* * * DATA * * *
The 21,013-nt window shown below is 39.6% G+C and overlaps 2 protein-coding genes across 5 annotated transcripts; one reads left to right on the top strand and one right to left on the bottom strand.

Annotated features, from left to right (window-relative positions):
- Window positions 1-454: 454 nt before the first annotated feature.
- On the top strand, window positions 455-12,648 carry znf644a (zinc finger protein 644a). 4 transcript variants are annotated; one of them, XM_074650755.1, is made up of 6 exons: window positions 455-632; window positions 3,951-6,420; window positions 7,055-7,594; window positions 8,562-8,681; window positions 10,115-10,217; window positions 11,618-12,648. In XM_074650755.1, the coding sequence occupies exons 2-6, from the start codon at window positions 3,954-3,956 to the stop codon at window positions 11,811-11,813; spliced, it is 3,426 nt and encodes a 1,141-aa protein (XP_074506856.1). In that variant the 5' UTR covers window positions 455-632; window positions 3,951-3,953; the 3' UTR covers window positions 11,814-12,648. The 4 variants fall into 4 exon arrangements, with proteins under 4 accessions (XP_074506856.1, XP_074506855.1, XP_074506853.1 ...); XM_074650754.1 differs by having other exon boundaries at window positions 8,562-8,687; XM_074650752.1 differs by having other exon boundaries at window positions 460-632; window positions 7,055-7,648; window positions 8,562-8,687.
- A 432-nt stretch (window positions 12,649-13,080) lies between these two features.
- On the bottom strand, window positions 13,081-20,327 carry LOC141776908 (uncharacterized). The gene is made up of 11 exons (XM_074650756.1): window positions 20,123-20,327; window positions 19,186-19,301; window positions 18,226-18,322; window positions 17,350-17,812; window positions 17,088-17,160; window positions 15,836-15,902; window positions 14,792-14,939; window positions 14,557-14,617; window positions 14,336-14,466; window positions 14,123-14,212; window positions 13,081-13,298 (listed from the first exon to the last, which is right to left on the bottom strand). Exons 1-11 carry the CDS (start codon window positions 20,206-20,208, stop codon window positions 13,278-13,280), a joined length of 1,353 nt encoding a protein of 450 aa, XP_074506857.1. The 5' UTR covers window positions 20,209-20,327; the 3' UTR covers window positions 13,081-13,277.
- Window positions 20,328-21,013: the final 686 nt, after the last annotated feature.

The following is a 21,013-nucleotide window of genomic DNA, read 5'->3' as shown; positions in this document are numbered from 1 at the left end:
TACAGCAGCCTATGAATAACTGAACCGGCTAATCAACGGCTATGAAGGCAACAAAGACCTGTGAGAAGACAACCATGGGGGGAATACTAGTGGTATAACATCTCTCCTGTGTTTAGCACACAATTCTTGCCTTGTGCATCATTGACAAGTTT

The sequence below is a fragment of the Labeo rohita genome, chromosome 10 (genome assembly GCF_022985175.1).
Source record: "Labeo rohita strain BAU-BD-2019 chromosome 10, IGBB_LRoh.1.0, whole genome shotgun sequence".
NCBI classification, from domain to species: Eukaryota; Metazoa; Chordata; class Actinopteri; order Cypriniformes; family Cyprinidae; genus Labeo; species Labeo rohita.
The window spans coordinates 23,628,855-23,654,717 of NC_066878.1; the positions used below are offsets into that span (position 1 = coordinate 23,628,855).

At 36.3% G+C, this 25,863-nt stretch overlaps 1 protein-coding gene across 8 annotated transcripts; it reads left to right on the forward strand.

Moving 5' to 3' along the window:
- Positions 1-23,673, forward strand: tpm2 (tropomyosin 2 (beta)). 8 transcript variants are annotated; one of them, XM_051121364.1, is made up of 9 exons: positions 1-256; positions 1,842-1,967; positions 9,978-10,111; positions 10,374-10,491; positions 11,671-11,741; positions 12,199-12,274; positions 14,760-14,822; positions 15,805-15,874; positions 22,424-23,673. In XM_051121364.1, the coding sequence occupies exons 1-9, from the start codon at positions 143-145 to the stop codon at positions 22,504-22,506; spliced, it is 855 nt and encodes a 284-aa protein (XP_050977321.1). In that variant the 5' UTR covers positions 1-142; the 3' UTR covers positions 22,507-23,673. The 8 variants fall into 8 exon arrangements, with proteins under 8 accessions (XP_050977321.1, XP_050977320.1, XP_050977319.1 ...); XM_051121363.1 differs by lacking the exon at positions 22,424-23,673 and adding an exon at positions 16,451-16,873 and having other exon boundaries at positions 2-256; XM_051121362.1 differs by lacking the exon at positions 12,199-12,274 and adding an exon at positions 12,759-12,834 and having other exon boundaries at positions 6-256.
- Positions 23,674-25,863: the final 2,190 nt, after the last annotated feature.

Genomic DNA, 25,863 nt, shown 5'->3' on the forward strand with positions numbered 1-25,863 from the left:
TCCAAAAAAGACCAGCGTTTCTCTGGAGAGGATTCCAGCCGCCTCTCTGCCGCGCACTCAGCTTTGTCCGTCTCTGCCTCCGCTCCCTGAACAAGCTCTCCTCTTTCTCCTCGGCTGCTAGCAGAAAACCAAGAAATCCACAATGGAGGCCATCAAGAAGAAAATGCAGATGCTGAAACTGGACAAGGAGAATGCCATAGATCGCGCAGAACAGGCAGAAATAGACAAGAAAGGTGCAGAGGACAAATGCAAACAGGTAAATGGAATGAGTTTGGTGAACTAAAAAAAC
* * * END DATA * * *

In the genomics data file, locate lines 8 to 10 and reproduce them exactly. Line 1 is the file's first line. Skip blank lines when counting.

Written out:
The following is a 21,013-nucleotide window of genomic DNA, read 5'->3' as shown; positions in this document are numbered from 1 at the left end:
TACAGCAGCCTATGAATAACTGAACCGGCTAATCAACGGCTATGAAGGCAACAAAGACCTGTGAGAAGACAACCATGGGGGGAATACTAGTGGTATAACATCTCTCCTGTGTTTAGCACACAATTCTTGCCTTGTGCATCATTGACAAGTTT

The sequence below is a fragment of the Labeo rohita genome, chromosome 10 (genome assembly GCF_022985175.1).